where the writers are
BUTTER AND ONIONS (not necessarily in that order)
In its own way - very tasty.

Oh - yes! Bow down to Julia Child, say I. Even in death she leads the best seller lists.


Cookbooks a bright spot in an otherwise lackluster seasonBy Lynn Andriani -- Publishers Weekly, 1/19/2010 10:18:00 AM

Holiday sales may have been short of expectations at Barnes & Noble and Borders, while independents reported “okay” sales. But conversations with booksellers across the country last week revealed that cookbooks may have been a bright spot in an otherwise lackluster season. As Amazon Books senior editor Brad Parsons said, “Cookbooks are still an affordable luxury,” and that “throughout the year there are peaks and valleys [for cookbook sales], but this is their time in the spotlight.”

By far the big book of the 2009 holidays was Thomas Keller’s Ad Hoc at Home, which Artisan published on November 6. Following a barrage of media coverage in print and online, as well as Keller’s 15-city tour—which included 24 events in about five weeks—the book sold out on Amazon "around" Thanksgiving, a spokesperson said. A few other retailers still had it in stock into December, but by the week before Christmas, copies of the $50 hardcover were largely gone from store shelves. Artisan publisher Ann Bramson told PW, “Ad Hoc at Home just exploded when it arrived in the stores. Thomas Keller married to the notion of accessible recipes—how could it do anything but succeed? We went through some 76,000 copies in a nanosecond and are up to 143,000 copies in print and on order.” The book is still out of stock in most outlets, and Artisan said it should be back in stores later this month or in early February, due to the lag time involved in printing the book in China. Many booksellers noted that Ad Hoc was Keller’s fastest-selling book ever.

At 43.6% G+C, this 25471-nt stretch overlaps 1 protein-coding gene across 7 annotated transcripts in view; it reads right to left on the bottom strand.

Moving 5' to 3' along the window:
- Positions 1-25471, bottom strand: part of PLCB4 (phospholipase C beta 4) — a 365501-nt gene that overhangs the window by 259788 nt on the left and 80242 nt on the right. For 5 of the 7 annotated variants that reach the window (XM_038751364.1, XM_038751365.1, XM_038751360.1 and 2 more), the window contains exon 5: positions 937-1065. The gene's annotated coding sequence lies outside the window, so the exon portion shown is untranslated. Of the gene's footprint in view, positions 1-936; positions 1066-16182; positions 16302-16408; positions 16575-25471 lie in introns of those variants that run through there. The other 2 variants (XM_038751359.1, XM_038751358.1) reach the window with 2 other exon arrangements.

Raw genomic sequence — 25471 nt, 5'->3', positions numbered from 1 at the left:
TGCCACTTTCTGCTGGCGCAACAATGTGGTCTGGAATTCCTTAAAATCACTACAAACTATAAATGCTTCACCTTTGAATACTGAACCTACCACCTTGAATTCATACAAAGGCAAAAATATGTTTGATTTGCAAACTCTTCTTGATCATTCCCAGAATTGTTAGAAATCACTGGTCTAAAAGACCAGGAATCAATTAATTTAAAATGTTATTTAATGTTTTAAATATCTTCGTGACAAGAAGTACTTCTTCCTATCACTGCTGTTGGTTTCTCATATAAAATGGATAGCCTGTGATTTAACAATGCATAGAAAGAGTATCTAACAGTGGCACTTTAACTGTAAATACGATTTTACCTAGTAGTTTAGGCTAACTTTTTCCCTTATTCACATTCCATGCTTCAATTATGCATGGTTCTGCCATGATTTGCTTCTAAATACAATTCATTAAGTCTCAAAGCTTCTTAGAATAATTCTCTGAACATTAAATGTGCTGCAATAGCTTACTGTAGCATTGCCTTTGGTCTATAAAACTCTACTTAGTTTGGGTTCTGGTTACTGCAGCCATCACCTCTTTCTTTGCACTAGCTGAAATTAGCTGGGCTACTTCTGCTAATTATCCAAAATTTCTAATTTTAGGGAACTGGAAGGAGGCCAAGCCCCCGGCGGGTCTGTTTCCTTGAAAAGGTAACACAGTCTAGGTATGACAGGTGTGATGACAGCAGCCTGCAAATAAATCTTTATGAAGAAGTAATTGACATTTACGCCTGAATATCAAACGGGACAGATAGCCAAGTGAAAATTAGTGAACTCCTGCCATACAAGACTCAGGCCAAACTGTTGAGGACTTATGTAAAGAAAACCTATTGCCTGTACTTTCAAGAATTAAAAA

A close second to Ad Hoc was anything Julia Child-related. Amazon, Jessica’s Biscuit, and Borders all reported big numbers for various Child titles, including Knopf’s new two-volume box set of Mastering the Art of French Cooking (which carries an $89.95 price tag); as well as The Way to Cook and Julia’s Kitchen Wisdom, Borders cookbook buyer Ellen Clark said, “Although we had planned for those sales, if you’d asked me in early 2009 what was going to be my top title of the season, I never would’ve picked Mastering the Art of French Cooking.” Steve Gans, COO of Jessica’s Biscuit, said Child’s books were “extraordinarily popular” at the online cookbook retailer over the holidays.

Another hit was The Pioneer Woman Cooks by Ree Drummond (Morrow). Clark called it a surprise that “did really, really well,” and Parsons noted Drummond is “a great promoter and got a lot of blog buzz [which] drove sales of the book.” According to Morrow, Pioneer is up to more than 216,000 copies in print. Perhaps the complete opposite of Drummond’s down-home, country vibe is Momofuku by David Chang (Clarkson Potter), also a strong seller. Clark said she expected the book to be popular in New York, where Chang has five restaurants, but that “it sold everywhere,” especially at Borders stores in other urban areas. Momofuku was Parson’s personal favorite book of the year, and he said it benefited from all the buzz, landing in Amazon’s list of top 10 bestsellers overall.

Other cookbooks or food-related books that sold well over the holidays were My Bread by Jim Lahey (Norton), Peter Reinhart’s Artisan Breads Every Day (Ten Speed), and Good Eats: The Early Years by Alton Brown (Stewart, Tabori & Chang).


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For the love of Julia

I’ll take a good cookbook any day. Such nice surprises often unfold when I’m inspired to recreate a splendid dish that caught my eye and made the juices start to flow simply by reading the recipe.